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Russia blames Ukraine for Moscow car bombing that killed daughter of Putin ally

Russia accuses Ukrainian agents of being behind a Moscow car bombing that killed the daughter of a prominent Russian far-right ideologue. The apparent political assassination adds more fuel to the escalating Russo-Ukrainian war.

(CN) — Russia on Monday accused Ukrainian agents of detonating a bomb under a car that killed the daughter of a prominent Russian far-right ideologue on Saturday as she was driving in Moscow.

The killing of Darya Dugina, a 29-year-old journalist and daughter of Russian political philosopher Alexander Dugin, came amid an escalation in the Ukraine war in recent days that's seen intense front line battles, Ukrainian strikes on Russian-held Crimea and fighting endanger Europe's largest nuclear power plant in southern Ukraine.

On Monday, Russia's Federal Security Service, known as the FSB, claimed a 43-year-old Ukrainian woman and her 12-year-old daughter killed Dugina by planting a bomb under a Land Cruiser she was driving. Ukraine denied any involvement.

Dugin, a prominent Russian hawk and anti-Western ideologue with some influence at the Kremlin, was allegedly the intended target because Dugina was apparently driving her father's vehicle after they left a conference where Dugin spoke, Russian media reported.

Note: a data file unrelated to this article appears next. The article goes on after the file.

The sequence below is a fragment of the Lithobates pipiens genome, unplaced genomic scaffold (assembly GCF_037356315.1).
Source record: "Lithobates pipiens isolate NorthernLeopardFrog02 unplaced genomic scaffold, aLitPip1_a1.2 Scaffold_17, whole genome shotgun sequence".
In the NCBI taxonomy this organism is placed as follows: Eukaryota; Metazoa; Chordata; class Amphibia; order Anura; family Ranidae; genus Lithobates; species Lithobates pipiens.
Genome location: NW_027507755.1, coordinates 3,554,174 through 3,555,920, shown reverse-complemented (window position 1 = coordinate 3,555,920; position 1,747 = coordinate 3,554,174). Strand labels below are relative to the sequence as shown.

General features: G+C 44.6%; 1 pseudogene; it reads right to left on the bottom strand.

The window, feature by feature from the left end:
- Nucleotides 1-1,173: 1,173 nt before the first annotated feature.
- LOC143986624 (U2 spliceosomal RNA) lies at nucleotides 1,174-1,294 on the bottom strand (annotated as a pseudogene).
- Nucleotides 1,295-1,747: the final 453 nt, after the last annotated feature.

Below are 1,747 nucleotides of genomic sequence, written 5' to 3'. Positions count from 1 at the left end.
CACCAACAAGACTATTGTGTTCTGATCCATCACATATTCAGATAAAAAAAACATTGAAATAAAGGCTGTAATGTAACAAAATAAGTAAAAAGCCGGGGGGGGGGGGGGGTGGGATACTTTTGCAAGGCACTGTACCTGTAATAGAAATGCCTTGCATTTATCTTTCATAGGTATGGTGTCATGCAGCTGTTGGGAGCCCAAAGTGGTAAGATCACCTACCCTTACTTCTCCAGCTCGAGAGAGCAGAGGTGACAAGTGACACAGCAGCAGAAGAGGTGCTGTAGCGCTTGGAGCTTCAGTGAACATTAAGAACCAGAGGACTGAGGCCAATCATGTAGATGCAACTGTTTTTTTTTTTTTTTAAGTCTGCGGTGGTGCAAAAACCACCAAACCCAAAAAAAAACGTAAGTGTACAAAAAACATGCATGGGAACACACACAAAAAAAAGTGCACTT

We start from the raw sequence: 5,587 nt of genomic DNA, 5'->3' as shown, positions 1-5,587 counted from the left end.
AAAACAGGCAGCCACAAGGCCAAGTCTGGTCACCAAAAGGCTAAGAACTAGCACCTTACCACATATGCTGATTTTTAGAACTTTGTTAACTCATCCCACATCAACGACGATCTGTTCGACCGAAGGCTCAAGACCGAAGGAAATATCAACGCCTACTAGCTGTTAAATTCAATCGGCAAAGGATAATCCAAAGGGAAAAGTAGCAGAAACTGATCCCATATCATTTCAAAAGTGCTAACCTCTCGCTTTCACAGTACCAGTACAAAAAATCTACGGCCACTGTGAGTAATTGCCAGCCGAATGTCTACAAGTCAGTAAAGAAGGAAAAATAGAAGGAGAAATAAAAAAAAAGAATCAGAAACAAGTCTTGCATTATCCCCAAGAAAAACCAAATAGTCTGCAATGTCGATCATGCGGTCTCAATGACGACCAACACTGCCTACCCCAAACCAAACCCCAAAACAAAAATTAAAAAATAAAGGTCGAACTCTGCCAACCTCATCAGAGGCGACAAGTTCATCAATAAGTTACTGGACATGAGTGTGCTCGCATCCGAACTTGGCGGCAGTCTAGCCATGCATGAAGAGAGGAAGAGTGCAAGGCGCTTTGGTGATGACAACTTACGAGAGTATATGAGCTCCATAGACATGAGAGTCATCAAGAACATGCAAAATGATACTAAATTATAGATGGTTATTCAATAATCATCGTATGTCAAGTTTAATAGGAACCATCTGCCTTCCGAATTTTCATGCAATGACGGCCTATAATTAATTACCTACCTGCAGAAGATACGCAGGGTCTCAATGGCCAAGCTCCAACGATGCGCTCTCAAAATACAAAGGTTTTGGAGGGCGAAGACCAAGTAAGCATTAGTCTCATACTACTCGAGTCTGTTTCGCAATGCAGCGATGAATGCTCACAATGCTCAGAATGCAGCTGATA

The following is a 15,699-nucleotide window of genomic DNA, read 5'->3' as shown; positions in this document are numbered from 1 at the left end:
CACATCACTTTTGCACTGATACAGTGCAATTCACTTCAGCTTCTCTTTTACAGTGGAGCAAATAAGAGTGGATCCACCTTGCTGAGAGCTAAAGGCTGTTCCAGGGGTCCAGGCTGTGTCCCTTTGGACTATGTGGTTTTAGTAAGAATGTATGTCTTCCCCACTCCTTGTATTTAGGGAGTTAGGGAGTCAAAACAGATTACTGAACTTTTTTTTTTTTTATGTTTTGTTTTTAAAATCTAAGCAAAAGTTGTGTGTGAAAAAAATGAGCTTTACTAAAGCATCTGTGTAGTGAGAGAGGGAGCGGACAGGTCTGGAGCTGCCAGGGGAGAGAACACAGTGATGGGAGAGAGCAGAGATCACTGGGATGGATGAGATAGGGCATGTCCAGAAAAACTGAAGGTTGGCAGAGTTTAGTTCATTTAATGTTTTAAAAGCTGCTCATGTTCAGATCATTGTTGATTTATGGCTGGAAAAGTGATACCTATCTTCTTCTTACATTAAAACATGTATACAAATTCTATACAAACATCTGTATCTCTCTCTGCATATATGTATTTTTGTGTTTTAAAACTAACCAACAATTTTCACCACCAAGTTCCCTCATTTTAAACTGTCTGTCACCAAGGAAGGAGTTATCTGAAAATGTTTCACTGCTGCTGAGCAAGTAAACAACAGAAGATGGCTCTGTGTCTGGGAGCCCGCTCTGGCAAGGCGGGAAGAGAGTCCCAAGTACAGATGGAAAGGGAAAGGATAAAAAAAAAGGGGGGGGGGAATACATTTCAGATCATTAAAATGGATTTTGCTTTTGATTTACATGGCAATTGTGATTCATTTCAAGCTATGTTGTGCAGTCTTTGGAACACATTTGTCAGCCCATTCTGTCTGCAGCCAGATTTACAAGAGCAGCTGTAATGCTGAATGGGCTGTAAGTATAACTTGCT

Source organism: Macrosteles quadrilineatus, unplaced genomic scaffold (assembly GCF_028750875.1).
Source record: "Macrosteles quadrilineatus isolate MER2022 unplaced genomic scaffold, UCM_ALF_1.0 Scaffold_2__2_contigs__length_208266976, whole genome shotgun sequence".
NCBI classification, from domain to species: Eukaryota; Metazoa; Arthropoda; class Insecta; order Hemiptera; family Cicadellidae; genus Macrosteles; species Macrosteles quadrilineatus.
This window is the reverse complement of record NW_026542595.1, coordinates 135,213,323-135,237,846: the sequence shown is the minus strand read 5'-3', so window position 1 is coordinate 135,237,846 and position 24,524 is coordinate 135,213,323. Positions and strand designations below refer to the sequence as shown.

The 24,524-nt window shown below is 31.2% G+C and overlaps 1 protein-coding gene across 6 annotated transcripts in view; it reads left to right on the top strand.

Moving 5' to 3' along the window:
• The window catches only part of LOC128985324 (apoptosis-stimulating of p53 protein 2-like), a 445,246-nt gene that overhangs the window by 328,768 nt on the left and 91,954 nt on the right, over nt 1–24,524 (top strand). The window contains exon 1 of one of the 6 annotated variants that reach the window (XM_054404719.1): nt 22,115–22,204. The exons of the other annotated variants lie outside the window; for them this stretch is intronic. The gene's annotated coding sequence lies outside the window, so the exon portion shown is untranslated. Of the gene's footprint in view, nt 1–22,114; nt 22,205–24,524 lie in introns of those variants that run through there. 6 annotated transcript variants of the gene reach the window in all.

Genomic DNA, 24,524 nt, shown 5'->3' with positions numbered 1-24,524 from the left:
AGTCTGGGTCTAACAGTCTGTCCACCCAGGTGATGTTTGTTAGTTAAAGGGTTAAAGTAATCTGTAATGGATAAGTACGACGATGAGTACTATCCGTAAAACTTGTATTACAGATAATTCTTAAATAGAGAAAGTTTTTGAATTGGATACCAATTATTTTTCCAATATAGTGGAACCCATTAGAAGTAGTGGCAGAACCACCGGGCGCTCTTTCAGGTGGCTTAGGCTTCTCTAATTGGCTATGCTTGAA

The FSB identified the Ukrainian agent as Natalia Vovk and said she allegedly fled with her daughter to Estonia, according to Russian state media. Russia's secret services said she was a member of the Azov Regiment, a branch of Ukraine's military with far-right ties and labeled as war criminals and “Nazis” by Russia.

In Ukraine, Azov fighters are seen as heroes valiantly defending their nation against Russia's aggression. Azov fighters came to prominence when they held out for weeks against Russian advances on Mariupol, a port city on the Sea of Azov, before finally surrendering in mid-May.

On Sunday, Ukrainian President Volodymyr Zelenskyy said any negotiations with Russia will be “cut off” if “show trials” proceed against Ukrainian forces captured in Mariupol.

“No matter what the occupiers are thinking, no matter what they are planning, the reaction of our state will be absolutely clear,” Zelenskyy said in a video message. “If this despicable show trial takes place …. This will be the line beyond which any negotiations are impossible.”

The car bombing in Moscow may mark a turning point in the war and see Russian President Vladimir Putin come under even more pressure from the nationalist right in Russia to escalate the war even further.

In a statement, Putin called Dugina's killing “a despicable, cruel crime” targeting “a bright, talented person with a real Russian heart” and “a patriot of Russia.” He sent his condolences to the Dugin family.